Take the 2-minute tour ×
Stack Overflow is a question and answer site for professional and enthusiast programmers. It's 100% free, no registration required.

I'm new to C89, and trying to do some socket programming:

void get(char *url) {
    struct addrinfo *result;
    char *hostname;
    int error;

    hostname = getHostname(url);

    error = getaddrinfo(hostname, NULL, NULL, &result);

}

I am developing on Windows. Visual Studio complains that there is no such file if I use these include statements:

#include <sys/types.h>
#include <sys/socket.h>
#include <netdb.h>

What should I do? Does this mean that I won't have portability to Linux?

share|improve this question

1 Answer 1

up vote 6 down vote accepted

On Windows, instead of the includes you have mentioned, the following should suffice:

#include <winsock2.h>
#include <windows.h>

You'll also have to link to ws2_32.lib. It's kind of ugly to do it this way, but for VC++ you can do this via: #pragma comment(lib, "ws2_32.lib")

Some other differences between Winsock and POSIX include:

  • You will have to call WSAStartup() before using any socket functions.

  • close() is now called closesocket().

  • Instead of passing sockets as int, there is a typedef SOCKET equal to the size of a pointer. You can still use comparisons with -1 for error, though Microsoft has a macro called INVALID_SOCKET to hide this.

  • For things like setting non-blocking flags, you'll use ioctlsocket() instead of fcntl().

  • You'll have to use send() and recv() instead of write() and read().

As for whether or not you will lose portability with Linux code if you start coding for Winsock... If you are not careful, then yes. But you can write code that tries to bridge the gaps using #ifdefs..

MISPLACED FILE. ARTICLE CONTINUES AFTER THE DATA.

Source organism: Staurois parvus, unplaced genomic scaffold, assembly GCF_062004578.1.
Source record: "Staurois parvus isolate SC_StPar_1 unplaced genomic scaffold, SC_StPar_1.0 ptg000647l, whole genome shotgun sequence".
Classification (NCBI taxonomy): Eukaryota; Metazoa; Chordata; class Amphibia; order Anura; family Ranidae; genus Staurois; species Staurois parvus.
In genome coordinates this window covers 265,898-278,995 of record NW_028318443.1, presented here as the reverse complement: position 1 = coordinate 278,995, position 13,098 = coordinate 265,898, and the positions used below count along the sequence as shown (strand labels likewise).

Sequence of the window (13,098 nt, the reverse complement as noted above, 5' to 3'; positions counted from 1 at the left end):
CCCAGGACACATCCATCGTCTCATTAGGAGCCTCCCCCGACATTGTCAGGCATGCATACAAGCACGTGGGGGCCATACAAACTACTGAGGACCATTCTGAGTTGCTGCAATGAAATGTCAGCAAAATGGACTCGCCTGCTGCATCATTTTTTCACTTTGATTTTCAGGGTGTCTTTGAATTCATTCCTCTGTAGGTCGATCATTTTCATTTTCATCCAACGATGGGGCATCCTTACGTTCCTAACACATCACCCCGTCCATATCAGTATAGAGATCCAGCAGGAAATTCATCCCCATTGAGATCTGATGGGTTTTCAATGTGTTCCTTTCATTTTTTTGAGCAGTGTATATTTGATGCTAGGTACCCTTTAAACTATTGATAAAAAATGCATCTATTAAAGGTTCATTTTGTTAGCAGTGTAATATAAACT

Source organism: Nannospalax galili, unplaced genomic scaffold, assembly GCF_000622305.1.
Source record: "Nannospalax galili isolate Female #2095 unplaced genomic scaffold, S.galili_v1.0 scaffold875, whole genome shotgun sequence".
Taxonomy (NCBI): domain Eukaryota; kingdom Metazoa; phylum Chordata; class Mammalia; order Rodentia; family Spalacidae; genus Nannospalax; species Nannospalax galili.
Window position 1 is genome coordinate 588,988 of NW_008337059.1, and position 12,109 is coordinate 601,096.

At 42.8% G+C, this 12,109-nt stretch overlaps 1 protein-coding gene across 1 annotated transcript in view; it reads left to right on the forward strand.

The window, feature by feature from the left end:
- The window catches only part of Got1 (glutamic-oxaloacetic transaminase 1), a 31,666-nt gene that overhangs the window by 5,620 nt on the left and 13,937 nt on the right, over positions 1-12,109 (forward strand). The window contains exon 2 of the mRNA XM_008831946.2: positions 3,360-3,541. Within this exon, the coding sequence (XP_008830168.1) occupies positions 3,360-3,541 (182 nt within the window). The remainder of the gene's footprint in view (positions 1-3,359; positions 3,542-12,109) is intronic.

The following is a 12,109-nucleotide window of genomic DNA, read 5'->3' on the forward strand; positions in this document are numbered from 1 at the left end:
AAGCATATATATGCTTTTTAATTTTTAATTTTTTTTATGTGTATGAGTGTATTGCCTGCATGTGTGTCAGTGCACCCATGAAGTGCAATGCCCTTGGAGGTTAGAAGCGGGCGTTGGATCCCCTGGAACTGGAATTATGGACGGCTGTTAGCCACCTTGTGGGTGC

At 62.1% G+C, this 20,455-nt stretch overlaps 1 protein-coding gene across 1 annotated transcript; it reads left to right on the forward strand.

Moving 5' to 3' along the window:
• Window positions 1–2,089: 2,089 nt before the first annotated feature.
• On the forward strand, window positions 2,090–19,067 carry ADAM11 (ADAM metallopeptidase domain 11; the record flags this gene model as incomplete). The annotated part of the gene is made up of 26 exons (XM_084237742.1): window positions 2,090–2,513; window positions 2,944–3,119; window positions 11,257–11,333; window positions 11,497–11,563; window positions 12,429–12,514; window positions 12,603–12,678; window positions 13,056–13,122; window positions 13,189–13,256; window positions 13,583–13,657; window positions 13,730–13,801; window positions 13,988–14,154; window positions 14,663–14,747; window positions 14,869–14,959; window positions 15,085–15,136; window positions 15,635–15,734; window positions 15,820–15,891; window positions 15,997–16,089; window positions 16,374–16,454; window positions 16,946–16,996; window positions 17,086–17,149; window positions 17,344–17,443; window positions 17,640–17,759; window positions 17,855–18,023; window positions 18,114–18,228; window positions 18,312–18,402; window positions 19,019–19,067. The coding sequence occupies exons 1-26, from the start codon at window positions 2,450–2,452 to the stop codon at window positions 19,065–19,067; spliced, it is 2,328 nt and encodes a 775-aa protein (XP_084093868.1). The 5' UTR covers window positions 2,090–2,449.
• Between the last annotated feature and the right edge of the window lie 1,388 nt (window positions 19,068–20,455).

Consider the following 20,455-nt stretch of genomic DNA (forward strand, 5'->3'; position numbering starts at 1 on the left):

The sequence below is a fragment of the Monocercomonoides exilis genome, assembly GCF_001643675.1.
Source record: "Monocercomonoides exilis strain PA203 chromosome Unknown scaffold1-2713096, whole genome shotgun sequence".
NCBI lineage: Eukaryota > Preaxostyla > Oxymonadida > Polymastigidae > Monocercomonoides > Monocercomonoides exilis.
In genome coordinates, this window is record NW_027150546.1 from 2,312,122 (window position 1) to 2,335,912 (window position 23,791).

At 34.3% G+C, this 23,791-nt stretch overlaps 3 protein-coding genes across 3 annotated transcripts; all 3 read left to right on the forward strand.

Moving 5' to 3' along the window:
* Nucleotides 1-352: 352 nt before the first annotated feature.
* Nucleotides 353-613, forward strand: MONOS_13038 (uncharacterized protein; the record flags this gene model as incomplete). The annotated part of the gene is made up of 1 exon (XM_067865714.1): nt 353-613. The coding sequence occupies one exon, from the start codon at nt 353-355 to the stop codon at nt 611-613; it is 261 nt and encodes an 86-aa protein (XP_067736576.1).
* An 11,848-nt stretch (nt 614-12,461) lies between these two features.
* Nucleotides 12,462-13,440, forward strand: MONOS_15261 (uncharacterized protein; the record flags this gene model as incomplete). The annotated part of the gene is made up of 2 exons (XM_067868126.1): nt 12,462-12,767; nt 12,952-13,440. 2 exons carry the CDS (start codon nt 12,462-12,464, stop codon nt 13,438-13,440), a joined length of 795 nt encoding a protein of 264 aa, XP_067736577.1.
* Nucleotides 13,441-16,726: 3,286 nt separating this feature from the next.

For example:

#ifdef _WINDOWS

/* Headers for Windows */
#include <winsock2.h>
#include <windows.h>

#else

/* Headers for POSIX */
#include <sys/types.h>
#include <sys/socket.h>
#include <netinet/in.h>
#include <netdb.h>

/* Mimic some of the Windows functions and types with the
 * POSIX ones.  This is just an illustrative example; maybe
 * it'd be more elegant to do it some other way, like with
 * a proper abstraction for the non-portable parts. */

typedef int SOCKET;

#define INVALID_SOCKET  ((SOCKET)-1)

/* OK, "inline" is a C99 feature, not C89, but you get the idea... */
static inline int closesocket(int fd) { return close(fd); }
#endif

Then once you do something like this, you can code against the functions which appear in both OS's, using these wrappers where appropriate.

share|improve this answer
    
Does this mean that I won't have portability to Linux? Is the API totally different than the Linux way? –  Rosarch Feb 23 '10 at 2:22
    
@Rosarch I've updated my answer to reflect some of your questions. –  asveikau Feb 23 '10 at 2:28
    
You'll probably benefit from these tangentsoft.net/wskfaq/articles/lame-list.html beej.us/guide/bgnet –  Arthur Kalliokoski Feb 23 '10 at 8:03
    
Rather than littering your code with #ifdefs, you could instead simply wrap WinSock with functions that give it a halfway-POSIX-compatible interface... –  R.. Aug 11 '10 at 9:05
    
@R.. - Well, this is pretty much what I was trying to illustrate, however with the ifdef can be confined to a header. I don't consider having a single ifdef in an out-of-the-way header to be "litter", but at any rate my answer was meant to illustrate the differences and how one might bridge them, not necessarily meant to provide a final implementation and final stylistic choices. –  asveikau Aug 12 '10 at 0:58

Your Answer

 
discard

By posting your answer, you agree to the privacy policy and terms of service.

Not the answer you're looking for? Browse other questions tagged or ask your own question.